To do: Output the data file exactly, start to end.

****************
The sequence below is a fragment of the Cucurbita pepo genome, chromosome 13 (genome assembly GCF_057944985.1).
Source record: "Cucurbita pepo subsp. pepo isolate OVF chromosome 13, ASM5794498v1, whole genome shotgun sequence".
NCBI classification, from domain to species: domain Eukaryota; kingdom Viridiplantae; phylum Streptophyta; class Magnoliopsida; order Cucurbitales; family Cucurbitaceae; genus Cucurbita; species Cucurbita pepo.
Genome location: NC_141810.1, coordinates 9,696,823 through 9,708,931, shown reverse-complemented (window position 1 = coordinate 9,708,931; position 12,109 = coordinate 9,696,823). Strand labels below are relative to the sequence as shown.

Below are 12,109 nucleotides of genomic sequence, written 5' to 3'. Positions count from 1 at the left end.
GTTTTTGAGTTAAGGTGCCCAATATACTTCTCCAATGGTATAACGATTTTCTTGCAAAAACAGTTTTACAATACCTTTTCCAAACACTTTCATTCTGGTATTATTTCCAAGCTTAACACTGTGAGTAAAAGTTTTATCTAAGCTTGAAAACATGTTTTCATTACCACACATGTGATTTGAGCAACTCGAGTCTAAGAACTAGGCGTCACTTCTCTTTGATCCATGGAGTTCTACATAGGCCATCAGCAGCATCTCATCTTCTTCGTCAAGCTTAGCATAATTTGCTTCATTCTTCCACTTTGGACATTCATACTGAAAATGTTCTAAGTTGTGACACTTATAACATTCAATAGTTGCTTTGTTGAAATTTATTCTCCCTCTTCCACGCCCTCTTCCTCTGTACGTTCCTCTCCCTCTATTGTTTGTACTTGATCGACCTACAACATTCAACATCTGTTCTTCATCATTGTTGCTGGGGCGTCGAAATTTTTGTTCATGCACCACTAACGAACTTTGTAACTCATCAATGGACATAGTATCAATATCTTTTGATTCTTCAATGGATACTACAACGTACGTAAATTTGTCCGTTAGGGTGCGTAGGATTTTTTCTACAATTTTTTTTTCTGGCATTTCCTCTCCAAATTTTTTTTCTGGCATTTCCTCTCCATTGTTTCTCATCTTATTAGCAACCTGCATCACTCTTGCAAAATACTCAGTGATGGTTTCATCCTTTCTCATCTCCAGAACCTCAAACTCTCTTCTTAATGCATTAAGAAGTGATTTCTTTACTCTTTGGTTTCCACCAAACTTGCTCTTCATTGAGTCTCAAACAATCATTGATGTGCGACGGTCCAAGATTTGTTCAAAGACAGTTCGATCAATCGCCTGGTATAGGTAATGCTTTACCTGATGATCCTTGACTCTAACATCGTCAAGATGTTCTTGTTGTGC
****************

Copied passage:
The sequence below is a fragment of the Cucurbita pepo genome, chromosome 13 (genome assembly GCF_057944985.1).
Source record: "Cucurbita pepo subsp. pepo isolate OVF chromosome 13, ASM5794498v1, whole genome shotgun sequence".
NCBI classification, from domain to species: domain Eukaryota; kingdom Viridiplantae; phylum Streptophyta; class Magnoliopsida; order Cucurbitales; family Cucurbitaceae; genus Cucurbita; species Cucurbita pepo.
Genome location: NC_141810.1, coordinates 9,696,823 through 9,708,931, shown reverse-complemented (window position 1 = coordinate 9,708,931; position 12,109 = coordinate 9,696,823). Strand labels below are relative to the sequence as shown.

Below are 12,109 nucleotides of genomic sequence, written 5' to 3'. Positions count from 1 at the left end.
GTTTTTGAGTTAAGGTGCCCAATATACTTCTCCAATGGTATAACGATTTTCTTGCAAAAACAGTTTTACAATACCTTTTCCAAACACTTTCATTCTGGTATTATTTCCAAGCTTAACACTGTGAGTAAAAGTTTTATCTAAGCTTGAAAACATGTTTTCATTACCACACATGTGATTTGAGCAACTCGAGTCTAAGAACTAGGCGTCACTTCTCTTTGATCCATGGAGTTCTACATAGGCCATCAGCAGCATCTCATCTTCTTCGTCAAGCTTAGCATAATTTGCTTCATTCTTCCACTTTGGACATTCATACTGAAAATGTTCTAAGTTGTGACACTTATAACATTCAATAGTTGCTTTGTTGAAATTTATTCTCCCTCTTCCACGCCCTCTTCCTCTGTACGTTCCTCTCCCTCTATTGTTTGTACTTGATCGACCTACAACATTCAACATCTGTTCTTCATCATTGTTGCTGGGGCGTCGAAATTTTTGTTCATGCACCACTAACGAACTTTGTAACTCATCAATGGACATAGTATCAATATCTTTTGATTCTTCAATGGATACTACAACGTACGTAAATTTGTCCGTTAGGGTGCGTAGGATTTTTTCTACAATTTTTTTTTCTGGCATTTCCTCTCCAAATTTTTTTTCTGGCATTTCCTCTCCATTGTTTCTCATCTTATTAGCAACCTGCATCACTCTTGCAAAATACTCAGTGATGGTTTCATCCTTTCTCATCTCCAGAACCTCAAACTCTCTTCTTAATGCATTAAGAAGTGATTTCTTTACTCTTTGGTTTCCACCAAACTTGCTCTTCATTGAGTCTCAAACAATCATTGATGTGCGACGGTCCAAGATTTGTTCAAAGACAGTTCGATCAATCGCCTGGTATAGGTAATGCTTTACCTGATGATCCTTGACTCTAACATCGTCAAGATGTTCTTGTTGTGC